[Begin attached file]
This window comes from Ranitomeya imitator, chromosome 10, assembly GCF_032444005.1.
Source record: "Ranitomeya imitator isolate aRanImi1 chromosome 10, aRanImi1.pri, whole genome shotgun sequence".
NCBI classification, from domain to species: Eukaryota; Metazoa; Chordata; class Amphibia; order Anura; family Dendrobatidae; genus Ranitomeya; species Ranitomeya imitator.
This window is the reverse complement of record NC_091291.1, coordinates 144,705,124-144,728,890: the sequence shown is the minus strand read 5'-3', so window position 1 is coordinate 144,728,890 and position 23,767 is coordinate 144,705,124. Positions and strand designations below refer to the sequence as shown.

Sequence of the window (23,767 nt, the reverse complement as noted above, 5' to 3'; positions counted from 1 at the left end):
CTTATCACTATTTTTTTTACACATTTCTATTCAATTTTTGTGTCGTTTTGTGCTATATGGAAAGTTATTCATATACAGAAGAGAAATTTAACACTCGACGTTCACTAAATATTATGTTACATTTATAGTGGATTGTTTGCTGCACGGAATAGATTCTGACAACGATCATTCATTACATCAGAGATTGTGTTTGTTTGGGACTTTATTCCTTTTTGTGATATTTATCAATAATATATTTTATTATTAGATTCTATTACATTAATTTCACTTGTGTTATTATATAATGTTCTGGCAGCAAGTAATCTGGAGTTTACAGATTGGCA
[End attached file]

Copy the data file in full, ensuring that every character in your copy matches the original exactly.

This window comes from Ranitomeya imitator, chromosome 10, assembly GCF_032444005.1.
Source record: "Ranitomeya imitator isolate aRanImi1 chromosome 10, aRanImi1.pri, whole genome shotgun sequence".
NCBI classification, from domain to species: Eukaryota; Metazoa; Chordata; class Amphibia; order Anura; family Dendrobatidae; genus Ranitomeya; species Ranitomeya imitator.
This window is the reverse complement of record NC_091291.1, coordinates 144,705,124-144,728,890: the sequence shown is the minus strand read 5'-3', so window position 1 is coordinate 144,728,890 and position 23,767 is coordinate 144,705,124. Positions and strand designations below refer to the sequence as shown.

Sequence of the window (23,767 nt, the reverse complement as noted above, 5' to 3'; positions counted from 1 at the left end):
CTTATCACTATTTTTTTTACACATTTCTATTCAATTTTTGTGTCGTTTTGTGCTATATGGAAAGTTATTCATATACAGAAGAGAAATTTAACACTCGACGTTCACTAAATATTATGTTACATTTATAGTGGATTGTTTGCTGCACGGAATAGATTCTGACAACGATCATTCATTACATCAGAGATTGTGTTTGTTTGGGACTTTATTCCTTTTTGTGATATTTATCAATAATATATTTTATTATTAGATTCTATTACATTAATTTCACTTGTGTTATTATATAATGTTCTGGCAGCAAGTAATCTGGAGTTTACAGATTGGCA